Growing up in Florida, Douglas Noble remembers frequent visits to national parks. He has filled his blue national park passport book with so many stamps that he can’t name a single favorite park.
Now a professor of architecture, Noble, along with his colleague Karen Kensek, have worked with the National Park Service at Joshua Tree National Park for more than a decade, where they’ve taken students on camping trips and recently designed a prototype restroom to replace the typical concrete boxes found at national parks. With their knowledge and admiration for the parks, Noble and Kensek designed a new course titled “An Exploration of America’s National Parks,” which they plan to offer this spring.
The course will be taught by more than 25 professors from a wide variety of departments — including history, geology and music — and will take an interdisciplinary approach to learning about America’s 63 national parks. Although it is housed in the School of Architecture, the course will be open to students of all majors and require no prerequisites.
The course will be split into seven modules, each with five to eight speakers. Each week a new group of lecturers will bring a new lesson on topics such as the history of the parks’ establishment and the music of Yellowstone.
Noble, who also serves as the Associate Dean of the School of Architecture, said the origins of the course date back to about five years ago, when he was selected to go to USC’s Center for Excellence in Teaching, a campus institute aimed at supporting faculty in teaching development.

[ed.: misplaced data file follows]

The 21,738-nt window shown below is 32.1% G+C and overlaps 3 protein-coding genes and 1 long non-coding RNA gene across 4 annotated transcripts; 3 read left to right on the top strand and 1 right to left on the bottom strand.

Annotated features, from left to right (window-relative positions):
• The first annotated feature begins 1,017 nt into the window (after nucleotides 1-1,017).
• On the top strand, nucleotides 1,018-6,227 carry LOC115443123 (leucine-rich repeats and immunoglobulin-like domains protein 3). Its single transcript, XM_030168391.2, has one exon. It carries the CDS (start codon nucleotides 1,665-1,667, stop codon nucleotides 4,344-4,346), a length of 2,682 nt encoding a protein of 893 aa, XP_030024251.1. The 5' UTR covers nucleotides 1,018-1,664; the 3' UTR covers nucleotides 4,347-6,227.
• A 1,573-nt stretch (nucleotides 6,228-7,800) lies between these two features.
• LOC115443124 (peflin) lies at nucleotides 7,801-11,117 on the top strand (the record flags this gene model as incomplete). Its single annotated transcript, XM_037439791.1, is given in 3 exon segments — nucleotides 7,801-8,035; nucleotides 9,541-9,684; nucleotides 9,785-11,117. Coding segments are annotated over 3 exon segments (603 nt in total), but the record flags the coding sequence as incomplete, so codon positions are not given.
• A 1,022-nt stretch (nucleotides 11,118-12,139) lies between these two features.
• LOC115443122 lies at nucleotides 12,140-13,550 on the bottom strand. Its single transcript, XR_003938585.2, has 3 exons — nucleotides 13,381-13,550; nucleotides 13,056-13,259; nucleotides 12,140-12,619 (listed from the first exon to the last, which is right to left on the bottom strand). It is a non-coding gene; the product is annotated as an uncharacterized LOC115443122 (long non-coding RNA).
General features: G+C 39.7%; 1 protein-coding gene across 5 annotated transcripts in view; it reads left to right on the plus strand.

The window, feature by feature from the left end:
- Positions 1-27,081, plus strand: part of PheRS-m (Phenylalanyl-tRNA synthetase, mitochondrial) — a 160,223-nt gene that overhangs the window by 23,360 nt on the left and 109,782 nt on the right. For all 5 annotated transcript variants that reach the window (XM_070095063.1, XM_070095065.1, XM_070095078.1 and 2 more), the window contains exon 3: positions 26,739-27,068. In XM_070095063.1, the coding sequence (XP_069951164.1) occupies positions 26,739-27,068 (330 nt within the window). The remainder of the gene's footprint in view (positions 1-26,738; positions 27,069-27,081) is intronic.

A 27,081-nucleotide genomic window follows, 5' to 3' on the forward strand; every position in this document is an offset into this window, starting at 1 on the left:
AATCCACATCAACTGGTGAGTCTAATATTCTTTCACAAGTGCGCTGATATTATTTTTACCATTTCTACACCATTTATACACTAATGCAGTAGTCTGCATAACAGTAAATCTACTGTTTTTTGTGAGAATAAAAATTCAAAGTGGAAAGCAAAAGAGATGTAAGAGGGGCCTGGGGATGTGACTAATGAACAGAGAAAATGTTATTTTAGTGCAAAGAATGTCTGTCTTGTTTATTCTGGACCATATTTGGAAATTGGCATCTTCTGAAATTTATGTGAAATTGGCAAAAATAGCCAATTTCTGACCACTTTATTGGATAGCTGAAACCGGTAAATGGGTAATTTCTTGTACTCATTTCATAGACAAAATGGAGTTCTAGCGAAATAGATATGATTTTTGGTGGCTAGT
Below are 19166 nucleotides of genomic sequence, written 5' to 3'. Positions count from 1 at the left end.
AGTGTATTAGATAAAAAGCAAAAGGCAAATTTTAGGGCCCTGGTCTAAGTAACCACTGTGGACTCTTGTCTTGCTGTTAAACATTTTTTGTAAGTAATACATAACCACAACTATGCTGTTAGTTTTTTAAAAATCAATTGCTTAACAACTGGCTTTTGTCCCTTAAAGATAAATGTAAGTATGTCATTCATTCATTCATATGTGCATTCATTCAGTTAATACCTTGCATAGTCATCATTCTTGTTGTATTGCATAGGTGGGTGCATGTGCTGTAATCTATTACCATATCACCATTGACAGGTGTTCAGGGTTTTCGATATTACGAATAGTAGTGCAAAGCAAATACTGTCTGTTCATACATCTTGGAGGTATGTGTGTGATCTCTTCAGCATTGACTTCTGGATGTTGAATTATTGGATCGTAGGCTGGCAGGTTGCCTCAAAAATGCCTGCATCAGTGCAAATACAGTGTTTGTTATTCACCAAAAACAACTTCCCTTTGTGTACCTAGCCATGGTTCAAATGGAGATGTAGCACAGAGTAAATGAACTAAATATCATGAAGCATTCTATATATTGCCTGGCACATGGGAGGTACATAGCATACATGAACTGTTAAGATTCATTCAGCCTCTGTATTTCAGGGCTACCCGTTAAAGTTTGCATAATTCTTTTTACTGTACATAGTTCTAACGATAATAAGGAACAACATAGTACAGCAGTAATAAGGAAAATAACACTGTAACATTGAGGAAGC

At the institute, Noble met professors from several different departments, which he hadn’t had many opportunities to do beforehand. He began talking about his love for national parks and met several other professors who shared that passion. Soon after, a wide range of professors formed a group which shared one thing in common: a deep appreciation for national parks.
According to Noble, it wasn’t hard to find the initial set of professors for the course. “People just love national parks,” he said. “We found lots and lots of folks.”
To match the course’s wide range of professor disciplines, Noble said he hopes to enroll a similarly diverse group of students.
“If there are 100 [students enrolled], maybe seven architects would be a good number; three geologists, four archaeologists, two musicians and a couple of art students,” Noble said.
The course will also involve collaborative work between students of different disciplines. They’re planning for team-based assignments, where a small group of students across majors would collaborate to research a national park.
Among the dozens of lecturers lined up for the course is President Carol Folt, who commended the course’s interdisciplinary approach and expressed excitement to share her unique perspective.